A recent, multipart article in a major Midwest news publication on firefighter fatalities, specifically related to fireground events, raised the serious question of,
Why are so many fatalities resulting from situations in which previous losses had identified lessons to prevent subsequent tragedies?
The article asked why the previous lessons are not leading to a change in operational behaviors and a reduction in fatalities. This is a valid question, with answers provided most often under the veil of what Harvard professor emeritus Chris Argyris would call “Model 1: Defensive Reasoning.”1
What is “defensive reasoning?”
Defensive reasoning is alive and well in many organizations, and in particular within public emergency services. Defensive reasoning behaviors are those that:
- Stifle contrary thought.
- Strive to regulate or discount any degree of inquiry.
- Look to protect self and perhaps the organization as a whole.
In the case of fire and Emergency Medical Services, the application of defensive reasoning crosses organizational boundaries and is often an industry-wide behavior. That is to say, we as an industry will defend our actions even in the face of contrary facts. We do not like anyone asking questions about how or why we do certain things, particularly if we feel it may result in a call for us to do something different, or perhaps even stop doing something we have always done.
“Defensive reasoning” in action
An incident I observed post-event via dashcam footage was one that resulted in minor burns to a firefighter. I asked the Incident Commander and the Company Officer why the firefighter was attempting this action. The fire was midafternoon and involved a double-wide manufactured home. Active fire and pressurized smoke were coming out of every window and open door. The potential of this being a survivable event was nonexistent, yet an attempt was made to enter the structure.
When questioned about the action, a myriad of comments — all to rationalize actions taken — defied logic and science. Of course, the firefighter’s status among peers elevated to hero for having sustained injuries while fighting the fire. A defensive reasoning mindset was clearly in place, and to dispute the actions taken was, in essence, considered blasphemous. So while the majority praised and smiled, those that critically inquired about the actions were quickly discounted and deemed not to be real firefighters.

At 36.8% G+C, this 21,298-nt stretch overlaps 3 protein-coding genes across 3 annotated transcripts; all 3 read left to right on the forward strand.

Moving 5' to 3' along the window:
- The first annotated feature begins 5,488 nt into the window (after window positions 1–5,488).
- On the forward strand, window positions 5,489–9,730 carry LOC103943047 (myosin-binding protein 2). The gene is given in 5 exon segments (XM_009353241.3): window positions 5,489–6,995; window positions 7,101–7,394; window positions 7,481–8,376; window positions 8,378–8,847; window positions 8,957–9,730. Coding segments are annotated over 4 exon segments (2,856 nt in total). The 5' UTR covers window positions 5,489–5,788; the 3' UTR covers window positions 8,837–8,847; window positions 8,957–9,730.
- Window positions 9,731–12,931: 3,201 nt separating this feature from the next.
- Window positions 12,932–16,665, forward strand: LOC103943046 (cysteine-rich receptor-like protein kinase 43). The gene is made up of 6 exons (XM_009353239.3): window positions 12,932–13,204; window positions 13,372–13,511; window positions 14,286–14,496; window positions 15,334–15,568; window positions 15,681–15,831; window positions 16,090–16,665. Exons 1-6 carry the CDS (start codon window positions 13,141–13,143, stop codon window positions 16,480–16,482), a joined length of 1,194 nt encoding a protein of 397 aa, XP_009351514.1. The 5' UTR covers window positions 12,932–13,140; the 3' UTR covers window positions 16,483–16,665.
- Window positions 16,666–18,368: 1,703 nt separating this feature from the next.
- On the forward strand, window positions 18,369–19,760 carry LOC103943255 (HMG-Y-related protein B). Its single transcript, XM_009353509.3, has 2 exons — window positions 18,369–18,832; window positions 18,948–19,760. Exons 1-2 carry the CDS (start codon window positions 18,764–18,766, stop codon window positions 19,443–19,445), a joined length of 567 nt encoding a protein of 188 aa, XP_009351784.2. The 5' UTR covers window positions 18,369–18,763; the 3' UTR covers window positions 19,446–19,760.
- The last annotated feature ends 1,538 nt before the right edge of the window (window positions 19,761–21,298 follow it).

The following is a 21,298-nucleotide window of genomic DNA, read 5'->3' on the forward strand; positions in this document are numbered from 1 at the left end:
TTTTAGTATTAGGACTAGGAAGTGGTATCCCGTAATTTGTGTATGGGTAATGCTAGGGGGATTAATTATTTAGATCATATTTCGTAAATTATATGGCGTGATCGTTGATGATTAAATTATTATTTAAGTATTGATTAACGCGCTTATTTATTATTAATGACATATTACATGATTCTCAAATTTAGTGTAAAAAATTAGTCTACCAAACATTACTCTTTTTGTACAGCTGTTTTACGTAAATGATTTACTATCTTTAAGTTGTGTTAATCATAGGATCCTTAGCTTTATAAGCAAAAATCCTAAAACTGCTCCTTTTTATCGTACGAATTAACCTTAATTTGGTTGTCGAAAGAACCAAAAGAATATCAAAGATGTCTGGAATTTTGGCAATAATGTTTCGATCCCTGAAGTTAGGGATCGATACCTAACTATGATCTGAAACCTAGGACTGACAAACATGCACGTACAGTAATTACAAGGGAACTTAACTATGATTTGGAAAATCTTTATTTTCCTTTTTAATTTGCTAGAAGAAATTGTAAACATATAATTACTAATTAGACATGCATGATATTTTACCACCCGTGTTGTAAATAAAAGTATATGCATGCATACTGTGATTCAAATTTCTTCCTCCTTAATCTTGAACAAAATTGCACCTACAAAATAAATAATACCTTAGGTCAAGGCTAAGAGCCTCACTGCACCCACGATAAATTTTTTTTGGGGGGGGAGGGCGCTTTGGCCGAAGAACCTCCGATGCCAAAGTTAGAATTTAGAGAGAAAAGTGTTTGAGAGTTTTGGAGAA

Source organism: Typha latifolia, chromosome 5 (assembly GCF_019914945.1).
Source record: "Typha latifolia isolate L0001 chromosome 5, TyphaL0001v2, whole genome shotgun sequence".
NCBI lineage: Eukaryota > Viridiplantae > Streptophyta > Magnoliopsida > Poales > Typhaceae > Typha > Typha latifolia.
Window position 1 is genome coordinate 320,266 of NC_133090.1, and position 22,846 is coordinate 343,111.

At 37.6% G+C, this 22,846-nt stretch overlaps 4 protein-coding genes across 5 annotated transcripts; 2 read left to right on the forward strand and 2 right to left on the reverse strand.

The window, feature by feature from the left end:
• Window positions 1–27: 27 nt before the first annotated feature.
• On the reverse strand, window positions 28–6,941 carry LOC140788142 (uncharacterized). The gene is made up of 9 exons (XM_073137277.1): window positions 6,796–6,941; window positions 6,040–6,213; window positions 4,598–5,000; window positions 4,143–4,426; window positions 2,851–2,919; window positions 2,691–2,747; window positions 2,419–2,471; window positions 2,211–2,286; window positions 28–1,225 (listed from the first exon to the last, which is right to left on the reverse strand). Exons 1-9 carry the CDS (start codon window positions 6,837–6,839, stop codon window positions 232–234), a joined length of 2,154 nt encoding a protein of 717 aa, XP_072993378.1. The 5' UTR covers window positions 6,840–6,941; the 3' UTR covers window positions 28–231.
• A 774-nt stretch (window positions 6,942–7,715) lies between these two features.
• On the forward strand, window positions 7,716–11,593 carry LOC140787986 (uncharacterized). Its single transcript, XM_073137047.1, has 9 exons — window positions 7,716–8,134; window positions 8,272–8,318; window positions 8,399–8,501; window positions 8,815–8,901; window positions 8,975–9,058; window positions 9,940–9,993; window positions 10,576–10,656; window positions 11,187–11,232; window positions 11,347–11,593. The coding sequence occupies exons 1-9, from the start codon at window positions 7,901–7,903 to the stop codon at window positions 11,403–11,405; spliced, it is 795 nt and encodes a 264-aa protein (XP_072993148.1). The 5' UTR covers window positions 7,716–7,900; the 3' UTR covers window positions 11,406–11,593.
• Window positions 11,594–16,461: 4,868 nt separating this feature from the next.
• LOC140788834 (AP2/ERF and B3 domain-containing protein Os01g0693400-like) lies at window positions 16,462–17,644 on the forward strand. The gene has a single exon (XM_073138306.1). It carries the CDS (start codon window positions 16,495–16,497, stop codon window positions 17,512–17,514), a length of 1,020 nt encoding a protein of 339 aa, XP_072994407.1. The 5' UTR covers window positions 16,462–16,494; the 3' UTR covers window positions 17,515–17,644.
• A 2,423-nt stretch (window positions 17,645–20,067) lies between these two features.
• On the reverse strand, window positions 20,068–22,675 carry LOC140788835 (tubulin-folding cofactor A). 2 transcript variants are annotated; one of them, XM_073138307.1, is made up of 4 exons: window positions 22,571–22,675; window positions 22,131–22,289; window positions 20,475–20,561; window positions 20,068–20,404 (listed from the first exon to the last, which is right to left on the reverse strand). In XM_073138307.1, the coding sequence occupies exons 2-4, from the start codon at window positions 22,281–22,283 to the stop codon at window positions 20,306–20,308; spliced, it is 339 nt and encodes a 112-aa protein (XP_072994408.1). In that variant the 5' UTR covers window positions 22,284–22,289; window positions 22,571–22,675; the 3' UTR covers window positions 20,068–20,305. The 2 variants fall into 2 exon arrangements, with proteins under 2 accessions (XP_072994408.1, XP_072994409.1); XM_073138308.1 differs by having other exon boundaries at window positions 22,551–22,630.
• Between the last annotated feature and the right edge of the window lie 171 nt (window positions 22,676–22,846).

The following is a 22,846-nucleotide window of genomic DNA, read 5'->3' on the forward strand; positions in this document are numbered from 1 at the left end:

Leadership and “defensive reasoning”
To overcome defensive reasoning by those willing to exercise leadership requires an attitude that leadership is not about being their friend. It is about exercising leadership through processes of critical inquiry. It is about challenging the rationalizations used to defend behaviors that have no basis for defense. It is about absorbing the anger directed at you for questioning the actions of others.
The reality is that it is often very lonely at the top. But, if your concern is about being their friend, then consider the scenario that will eventually play out: making that dreadful knock on a door to inform a loved one that their firefighter will not be coming home. You see, it was more important to be a friend then to exercise the tough love of leadership.
Exercise leadership, send everyone home safely, and the friendship will follow. Exercise the lessons of past tragedies and put an end to history repeating itself at the expense of ourselves and others.
Action steps for learning more about fire service safety culture
Learn more about how you can advocate for organizational change related to safety by enrolling in the National Fire Academy’s on-/off-campus class, Fire Service Safety Culture: Who Protects Firefighters from Firefighters?
Read the report National Safety Culture Change Initiative This study reviews fire and emergency services cultural aspects that contribute to occupational illnesses, injuries and fatalities.
1 Argyris, C. (1990). OVERCOMING ORGANIZATIONAL DEFENSES: FACILITATING ORGANIZATIONAL LEARNING. Upper Saddle River, NJ: Prentice-Hall.
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: Gary Coronado / Los Angeles Times